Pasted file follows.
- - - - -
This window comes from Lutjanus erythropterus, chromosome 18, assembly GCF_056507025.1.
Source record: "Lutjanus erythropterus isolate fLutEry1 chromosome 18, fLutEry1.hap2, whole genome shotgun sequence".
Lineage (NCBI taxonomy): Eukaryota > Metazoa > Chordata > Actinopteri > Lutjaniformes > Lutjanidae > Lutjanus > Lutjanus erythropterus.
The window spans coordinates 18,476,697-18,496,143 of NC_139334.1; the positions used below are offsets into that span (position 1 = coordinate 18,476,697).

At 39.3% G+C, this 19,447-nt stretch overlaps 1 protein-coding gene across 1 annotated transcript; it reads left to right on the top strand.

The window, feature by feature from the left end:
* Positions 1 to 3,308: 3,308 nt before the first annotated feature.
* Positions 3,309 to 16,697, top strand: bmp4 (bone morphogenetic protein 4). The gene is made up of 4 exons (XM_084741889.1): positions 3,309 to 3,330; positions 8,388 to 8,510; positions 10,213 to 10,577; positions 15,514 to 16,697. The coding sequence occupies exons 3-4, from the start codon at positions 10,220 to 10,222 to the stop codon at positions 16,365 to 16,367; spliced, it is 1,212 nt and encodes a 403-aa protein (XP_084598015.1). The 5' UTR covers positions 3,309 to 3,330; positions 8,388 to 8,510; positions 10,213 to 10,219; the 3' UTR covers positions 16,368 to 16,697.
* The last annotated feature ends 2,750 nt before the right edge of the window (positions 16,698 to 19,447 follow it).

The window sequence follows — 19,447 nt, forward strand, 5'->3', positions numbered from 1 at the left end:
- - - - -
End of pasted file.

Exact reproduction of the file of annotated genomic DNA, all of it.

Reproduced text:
This window comes from Lutjanus erythropterus, chromosome 18, assembly GCF_056507025.1.
Source record: "Lutjanus erythropterus isolate fLutEry1 chromosome 18, fLutEry1.hap2, whole genome shotgun sequence".
Lineage (NCBI taxonomy): Eukaryota > Metazoa > Chordata > Actinopteri > Lutjaniformes > Lutjanidae > Lutjanus > Lutjanus erythropterus.
The window spans coordinates 18,476,697-18,496,143 of NC_139334.1; the positions used below are offsets into that span (position 1 = coordinate 18,476,697).

At 39.3% G+C, this 19,447-nt stretch overlaps 1 protein-coding gene across 1 annotated transcript; it reads left to right on the top strand.

The window, feature by feature from the left end:
* Positions 1 to 3,308: 3,308 nt before the first annotated feature.
* Positions 3,309 to 16,697, top strand: bmp4 (bone morphogenetic protein 4). The gene is made up of 4 exons (XM_084741889.1): positions 3,309 to 3,330; positions 8,388 to 8,510; positions 10,213 to 10,577; positions 15,514 to 16,697. The coding sequence occupies exons 3-4, from the start codon at positions 10,220 to 10,222 to the stop codon at positions 16,365 to 16,367; spliced, it is 1,212 nt and encodes a 403-aa protein (XP_084598015.1). The 5' UTR covers positions 3,309 to 3,330; positions 8,388 to 8,510; positions 10,213 to 10,219; the 3' UTR covers positions 16,368 to 16,697.
* The last annotated feature ends 2,750 nt before the right edge of the window (positions 16,698 to 19,447 follow it).

The window sequence follows — 19,447 nt, forward strand, 5'->3', positions numbered from 1 at the left end: